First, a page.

The Mongol Empire
Scholar Voices
Successor States
Activities & Resources

  Geography | Chronology | Genealogy

The Pre-Modern Imperialism - The Mongols tutorial Web site is an introductory resource for the examination of the Mongols and their Empire. The tutorial chronicles key components in the development and expansion of the largest continuous land empire in the history of the world.

Empires have a very long pre-modern history. Most of the world's empires are pre-modern; the Persian Empire from the sixth to the fourth century B.C.E., Alexander's Empire, the Roman, the Byzantine, the Mughal Empire in India, the Ottoman, and a series of Chinese empires, among others. In sheer size the Mongol Empire rivaled them all. By the end of the thirteenth century the great steppe empire stretched from the Pacific Ocean to the plains of eastern Europe and included most of Asia. Although the term Pax Mongolica is an oversimplification, the cosmopolitan nature of the Mongol Empire contributed to the stability of overland connections and trade routes. The Mongol phenomenon, that a nomadic people of the inner Asian steppes became masters of an enormous empire, continues to fascinate scholars and students. The Pre-Modern Imperialism - The Mongols Web site is intended to bring users into contact with recent scholarship, primary material, scholarly essays, and online and print resources, among other things. The Web site developer endeavors to provide this material in an accessible and understandable fashion.

The site is structured into five parts. For each part there is a brief introduction, which provides links to the section topics. The first part, Introduction, includes a geographic overview of the Mongol Empire, a chronology, and a genealogy. Essays in The Mongol Empire section examine the foundation and expansion of the empire, the Mongol military, Mongol society, and the impact of the empire on trade networks. Successor States focuses on the expansion of the empire after the death of Genghis Khan, and Scholar Voices introduces users to current scholarship. Finally, the Activities and Resources section provides links to online materials--including map resources--lists significant print resources, and offers a variety of activities for students to pursue.

The tutorial is based on a project for the "Explorations in Empire" Summer Research Seminar at the Library of Congress in 2001. The seminar was made possible by an American Historical Association (AHA), Community College Humanities Association (CCHA), Library of Congress (LC) Grant, funded by the Ford Foundation.

  • The site is designed, created, and maintained by seminar participant, Carol A. Keller, Assistant Professor of History, San Antonio College.
  • Contributors include: David Morgan, Professor of History and Religious Studies, University of Wisconsin-Madison and Timothy May, University of Wisconsin-Madison.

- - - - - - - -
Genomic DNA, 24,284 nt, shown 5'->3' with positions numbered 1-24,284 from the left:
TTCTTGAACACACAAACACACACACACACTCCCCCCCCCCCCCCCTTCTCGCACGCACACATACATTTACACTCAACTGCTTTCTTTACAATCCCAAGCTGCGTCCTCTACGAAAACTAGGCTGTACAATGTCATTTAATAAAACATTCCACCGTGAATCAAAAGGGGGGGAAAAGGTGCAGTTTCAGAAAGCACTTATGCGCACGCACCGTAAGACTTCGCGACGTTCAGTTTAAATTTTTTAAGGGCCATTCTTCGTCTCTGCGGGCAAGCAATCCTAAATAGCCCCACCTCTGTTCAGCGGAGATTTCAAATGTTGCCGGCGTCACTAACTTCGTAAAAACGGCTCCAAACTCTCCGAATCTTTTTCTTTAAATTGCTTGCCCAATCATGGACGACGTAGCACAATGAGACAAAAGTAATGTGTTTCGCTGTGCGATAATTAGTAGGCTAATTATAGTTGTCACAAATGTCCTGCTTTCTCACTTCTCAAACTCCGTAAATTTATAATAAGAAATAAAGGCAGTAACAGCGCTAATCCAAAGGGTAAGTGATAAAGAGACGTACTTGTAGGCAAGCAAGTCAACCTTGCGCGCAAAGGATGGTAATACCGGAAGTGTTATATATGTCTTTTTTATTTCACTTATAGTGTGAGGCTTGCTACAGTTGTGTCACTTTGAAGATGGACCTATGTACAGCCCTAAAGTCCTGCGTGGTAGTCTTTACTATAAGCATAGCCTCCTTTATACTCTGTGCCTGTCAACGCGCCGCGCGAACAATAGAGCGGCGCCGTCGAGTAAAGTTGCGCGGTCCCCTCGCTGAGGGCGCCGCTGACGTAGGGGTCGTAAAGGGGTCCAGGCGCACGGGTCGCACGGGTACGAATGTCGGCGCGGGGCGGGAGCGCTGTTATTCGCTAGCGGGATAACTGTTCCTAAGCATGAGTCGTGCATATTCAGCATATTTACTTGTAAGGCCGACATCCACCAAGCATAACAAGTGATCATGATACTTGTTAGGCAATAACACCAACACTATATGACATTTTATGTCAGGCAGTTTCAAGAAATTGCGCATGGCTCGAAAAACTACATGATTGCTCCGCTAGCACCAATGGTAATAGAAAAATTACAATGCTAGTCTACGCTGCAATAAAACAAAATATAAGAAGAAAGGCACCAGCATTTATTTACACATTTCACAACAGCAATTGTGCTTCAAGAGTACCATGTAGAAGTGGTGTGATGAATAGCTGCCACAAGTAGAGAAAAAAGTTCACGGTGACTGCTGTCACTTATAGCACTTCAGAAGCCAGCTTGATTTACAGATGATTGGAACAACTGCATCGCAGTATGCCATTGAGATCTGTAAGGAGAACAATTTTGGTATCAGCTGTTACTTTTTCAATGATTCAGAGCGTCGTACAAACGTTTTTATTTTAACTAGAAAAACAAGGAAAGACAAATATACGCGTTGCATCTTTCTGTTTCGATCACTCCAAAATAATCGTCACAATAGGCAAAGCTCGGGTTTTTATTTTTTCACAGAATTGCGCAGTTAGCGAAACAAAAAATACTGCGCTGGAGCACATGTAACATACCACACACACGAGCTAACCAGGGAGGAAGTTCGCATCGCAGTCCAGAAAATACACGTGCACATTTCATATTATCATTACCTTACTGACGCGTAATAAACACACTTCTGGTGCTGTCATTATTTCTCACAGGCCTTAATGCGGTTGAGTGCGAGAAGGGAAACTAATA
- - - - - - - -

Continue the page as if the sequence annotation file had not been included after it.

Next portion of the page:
• Scholars participating in the Scholar Voices section are: Jerry H. Bentley, Professor of History, University of Hawaii; Prasenjit Duara, Professor of History and East Asian Languages and Civilizations, The University of Chicago; Dane Kennedy, Elmer Louis Keyser Professor of History and International Affairs, George Washington University; Roger Louis, Mildred Caldwell and Baine Perkins Kerr Centennial Chair in English History and Culture and Distinguished Teaching Professor, University of Texas-Austin; David Morgan, Professor of History and Religious Studies, University of Wisconsin-Madison; Ann Stoler, Professor, Anthropology and History, University of Michigan, Ann Arbo; Margaret (Peg) Strobel, Professor, History and Gender and Women's Studies, University of Illinois at Chicago; Stefan Tanaka, Associate Professor, History, University of California, San Diego

Please note that the Web site remains under construction. Some sections are completed for immediate use; others will be completed for use in spring 2002.

Home | Introduction | The Mongol Empire | Successor States |
Scholar Voices | Activities & Resources

TTThe development of this website is made possible by an AHA/CCHA/LOC Grant funded by the Ford Foundation for Summer 2001. The website contents are reviewed regularly for accuracy and timeliness. As with many Web Pages, these are often "under construction" to reflect the continuous changes in the web and in current information. Your patience is appreciated. The Alamo Community College District is not responsible for information on these or other such linked sites.

© 2001 Carol A. Keller and San Antonio College History Department. Graphics by Mary Ann Emerson.
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